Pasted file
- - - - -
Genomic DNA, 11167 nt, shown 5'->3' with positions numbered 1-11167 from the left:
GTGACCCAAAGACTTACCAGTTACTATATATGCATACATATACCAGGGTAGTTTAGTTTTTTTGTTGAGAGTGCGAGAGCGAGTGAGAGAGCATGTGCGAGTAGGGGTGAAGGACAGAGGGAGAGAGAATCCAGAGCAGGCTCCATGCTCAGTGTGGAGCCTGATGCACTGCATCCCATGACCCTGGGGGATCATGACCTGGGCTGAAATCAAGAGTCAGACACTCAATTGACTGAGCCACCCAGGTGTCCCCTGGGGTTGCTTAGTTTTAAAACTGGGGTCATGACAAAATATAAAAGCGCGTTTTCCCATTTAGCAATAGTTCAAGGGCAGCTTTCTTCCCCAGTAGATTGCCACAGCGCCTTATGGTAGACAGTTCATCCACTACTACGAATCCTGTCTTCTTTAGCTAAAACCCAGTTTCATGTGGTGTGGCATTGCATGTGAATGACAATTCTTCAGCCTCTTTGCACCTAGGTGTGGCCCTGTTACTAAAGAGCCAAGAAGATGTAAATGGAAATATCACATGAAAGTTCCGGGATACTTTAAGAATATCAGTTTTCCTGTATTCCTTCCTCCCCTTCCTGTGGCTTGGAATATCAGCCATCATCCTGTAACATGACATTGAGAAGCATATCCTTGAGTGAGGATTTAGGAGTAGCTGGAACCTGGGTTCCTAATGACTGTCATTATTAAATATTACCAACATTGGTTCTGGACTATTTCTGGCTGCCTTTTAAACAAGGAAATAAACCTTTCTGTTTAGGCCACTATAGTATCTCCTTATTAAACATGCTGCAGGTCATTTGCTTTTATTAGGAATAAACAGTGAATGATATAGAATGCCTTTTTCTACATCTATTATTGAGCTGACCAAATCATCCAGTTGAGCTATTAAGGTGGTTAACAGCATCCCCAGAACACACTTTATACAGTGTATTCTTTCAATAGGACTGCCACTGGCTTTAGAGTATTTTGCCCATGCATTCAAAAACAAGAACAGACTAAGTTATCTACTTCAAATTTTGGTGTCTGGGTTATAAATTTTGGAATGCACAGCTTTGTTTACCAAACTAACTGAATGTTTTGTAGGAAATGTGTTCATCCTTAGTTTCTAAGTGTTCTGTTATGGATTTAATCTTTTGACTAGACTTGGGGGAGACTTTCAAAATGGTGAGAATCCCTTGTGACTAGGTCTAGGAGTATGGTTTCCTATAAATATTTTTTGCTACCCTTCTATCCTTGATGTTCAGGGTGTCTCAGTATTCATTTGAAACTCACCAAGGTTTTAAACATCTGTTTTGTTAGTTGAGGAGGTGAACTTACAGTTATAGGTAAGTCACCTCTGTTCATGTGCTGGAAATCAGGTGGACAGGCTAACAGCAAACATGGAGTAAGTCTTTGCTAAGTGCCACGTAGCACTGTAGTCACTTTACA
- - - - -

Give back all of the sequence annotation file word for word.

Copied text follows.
Genomic DNA, 11167 nt, shown 5'->3' with positions numbered 1-11167 from the left:
GTGACCCAAAGACTTACCAGTTACTATATATGCATACATATACCAGGGTAGTTTAGTTTTTTTGTTGAGAGTGCGAGAGCGAGTGAGAGAGCATGTGCGAGTAGGGGTGAAGGACAGAGGGAGAGAGAATCCAGAGCAGGCTCCATGCTCAGTGTGGAGCCTGATGCACTGCATCCCATGACCCTGGGGGATCATGACCTGGGCTGAAATCAAGAGTCAGACACTCAATTGACTGAGCCACCCAGGTGTCCCCTGGGGTTGCTTAGTTTTAAAACTGGGGTCATGACAAAATATAAAAGCGCGTTTTCCCATTTAGCAATAGTTCAAGGGCAGCTTTCTTCCCCAGTAGATTGCCACAGCGCCTTATGGTAGACAGTTCATCCACTACTACGAATCCTGTCTTCTTTAGCTAAAACCCAGTTTCATGTGGTGTGGCATTGCATGTGAATGACAATTCTTCAGCCTCTTTGCACCTAGGTGTGGCCCTGTTACTAAAGAGCCAAGAAGATGTAAATGGAAATATCACATGAAAGTTCCGGGATACTTTAAGAATATCAGTTTTCCTGTATTCCTTCCTCCCCTTCCTGTGGCTTGGAATATCAGCCATCATCCTGTAACATGACATTGAGAAGCATATCCTTGAGTGAGGATTTAGGAGTAGCTGGAACCTGGGTTCCTAATGACTGTCATTATTAAATATTACCAACATTGGTTCTGGACTATTTCTGGCTGCCTTTTAAACAAGGAAATAAACCTTTCTGTTTAGGCCACTATAGTATCTCCTTATTAAACATGCTGCAGGTCATTTGCTTTTATTAGGAATAAACAGTGAATGATATAGAATGCCTTTTTCTACATCTATTATTGAGCTGACCAAATCATCCAGTTGAGCTATTAAGGTGGTTAACAGCATCCCCAGAACACACTTTATACAGTGTATTCTTTCAATAGGACTGCCACTGGCTTTAGAGTATTTTGCCCATGCATTCAAAAACAAGAACAGACTAAGTTATCTACTTCAAATTTTGGTGTCTGGGTTATAAATTTTGGAATGCACAGCTTTGTTTACCAAACTAACTGAATGTTTTGTAGGAAATGTGTTCATCCTTAGTTTCTAAGTGTTCTGTTATGGATTTAATCTTTTGACTAGACTTGGGGGAGACTTTCAAAATGGTGAGAATCCCTTGTGACTAGGTCTAGGAGTATGGTTTCCTATAAATATTTTTTGCTACCCTTCTATCCTTGATGTTCAGGGTGTCTCAGTATTCATTTGAAACTCACCAAGGTTTTAAACATCTGTTTTGTTAGTTGAGGAGGTGAACTTACAGTTATAGGTAAGTCACCTCTGTTCATGTGCTGGAAATCAGGTGGACAGGCTAACAGCAAACATGGAGTAAGTCTTTGCTAAGTGCCACGTAGCACTGTAGTCACTTTACA